Eric

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Re: Reader Case Study - First steps needed
« Reply #7 on: November 05, 2013, 12:25:38 PM »
Your first step is to find and consolidate all of those old 401ks into one IRA account.

Your next step is to start tracking your spending.  I use a basic spreadsheet, lots of people like You Need A Budget or Mint.  Find what works best for you, but you HAVE to know where your money is going if you're going to optimize your spending and take charge of your finances.

After that, figure out your goals.  You're kind of all over the place here.  It's okay if your only goal for the moment is to save and invest as much as you can.

biocmp

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Re: Reader Case Study - First steps needed
« Reply #8 on: November 05, 2013, 02:12:25 PM »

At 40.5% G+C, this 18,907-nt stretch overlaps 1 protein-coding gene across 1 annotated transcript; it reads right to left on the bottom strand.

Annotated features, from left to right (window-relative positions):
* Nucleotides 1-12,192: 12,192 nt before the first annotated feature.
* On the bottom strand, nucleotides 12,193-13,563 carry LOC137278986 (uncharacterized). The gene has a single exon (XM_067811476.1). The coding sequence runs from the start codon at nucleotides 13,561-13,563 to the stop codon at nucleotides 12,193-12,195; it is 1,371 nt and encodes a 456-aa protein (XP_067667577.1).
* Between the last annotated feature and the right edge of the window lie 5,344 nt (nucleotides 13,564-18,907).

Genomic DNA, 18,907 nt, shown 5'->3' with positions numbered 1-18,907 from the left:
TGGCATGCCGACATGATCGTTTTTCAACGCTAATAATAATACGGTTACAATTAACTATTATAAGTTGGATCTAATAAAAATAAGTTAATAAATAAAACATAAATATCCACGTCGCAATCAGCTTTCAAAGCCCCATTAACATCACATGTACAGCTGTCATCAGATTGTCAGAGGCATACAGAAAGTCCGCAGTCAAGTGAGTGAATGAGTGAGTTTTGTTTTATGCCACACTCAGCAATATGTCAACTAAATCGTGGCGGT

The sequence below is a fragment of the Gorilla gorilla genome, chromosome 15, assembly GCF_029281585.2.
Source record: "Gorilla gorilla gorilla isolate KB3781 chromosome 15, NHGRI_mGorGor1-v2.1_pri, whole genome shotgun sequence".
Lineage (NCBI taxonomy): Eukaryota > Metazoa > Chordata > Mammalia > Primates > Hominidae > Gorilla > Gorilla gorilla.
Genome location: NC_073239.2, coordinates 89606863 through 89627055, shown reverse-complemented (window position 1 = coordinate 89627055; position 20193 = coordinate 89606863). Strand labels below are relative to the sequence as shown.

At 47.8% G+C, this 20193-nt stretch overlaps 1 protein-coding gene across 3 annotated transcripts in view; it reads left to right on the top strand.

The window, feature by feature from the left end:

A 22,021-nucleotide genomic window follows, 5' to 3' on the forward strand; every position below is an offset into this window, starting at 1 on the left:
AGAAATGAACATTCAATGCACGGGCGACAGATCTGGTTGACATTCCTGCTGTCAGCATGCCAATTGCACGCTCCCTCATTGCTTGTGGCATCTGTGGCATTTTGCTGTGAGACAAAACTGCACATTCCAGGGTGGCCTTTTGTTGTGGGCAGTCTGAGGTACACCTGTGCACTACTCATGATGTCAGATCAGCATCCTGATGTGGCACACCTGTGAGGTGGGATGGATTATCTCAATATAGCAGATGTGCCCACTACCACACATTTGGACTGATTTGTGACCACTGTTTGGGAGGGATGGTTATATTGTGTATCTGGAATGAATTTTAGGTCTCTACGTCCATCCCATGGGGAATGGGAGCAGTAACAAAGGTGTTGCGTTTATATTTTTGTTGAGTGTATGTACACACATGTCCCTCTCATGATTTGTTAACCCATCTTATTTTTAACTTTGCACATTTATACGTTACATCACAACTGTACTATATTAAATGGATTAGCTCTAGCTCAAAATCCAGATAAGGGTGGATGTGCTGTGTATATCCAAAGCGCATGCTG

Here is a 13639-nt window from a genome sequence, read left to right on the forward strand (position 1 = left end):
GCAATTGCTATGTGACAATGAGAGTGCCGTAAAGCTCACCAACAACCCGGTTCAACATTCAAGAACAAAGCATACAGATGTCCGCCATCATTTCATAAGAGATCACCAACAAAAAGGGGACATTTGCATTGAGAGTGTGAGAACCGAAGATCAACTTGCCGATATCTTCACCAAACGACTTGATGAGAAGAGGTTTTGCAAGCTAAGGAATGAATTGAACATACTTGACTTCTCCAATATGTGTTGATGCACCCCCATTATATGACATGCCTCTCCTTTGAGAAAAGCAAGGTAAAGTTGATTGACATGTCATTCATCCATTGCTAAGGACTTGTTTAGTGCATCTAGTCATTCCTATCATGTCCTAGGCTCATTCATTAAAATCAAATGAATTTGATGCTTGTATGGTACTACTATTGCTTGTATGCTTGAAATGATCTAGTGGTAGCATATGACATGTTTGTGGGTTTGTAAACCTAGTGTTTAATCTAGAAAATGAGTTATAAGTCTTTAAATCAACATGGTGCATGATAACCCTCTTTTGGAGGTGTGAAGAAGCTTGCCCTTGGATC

Thanks to everyone for the replies. I'm updating my old mint account to reflect our account information. I'm going to use a separate business card for my expenses so we can get a realistic idea of where our money is going. I'm afraid of what we'll find.

I'll reply back with bullet points and more specifics after I take the first steps. And I'll try not to be "all over the place", I dream more than I execute and it's time to end that.

A dream is only as good as it's execution. I'll have more shortly.

Peony

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Re: Reader Case Study - First steps needed
« Reply #9 on: November 05, 2013, 02:36:04 PM »
Bon courage, biocmp. Even if things look horrible when you first shine a light on them, it's amazing how quickly they can improve with proper attention!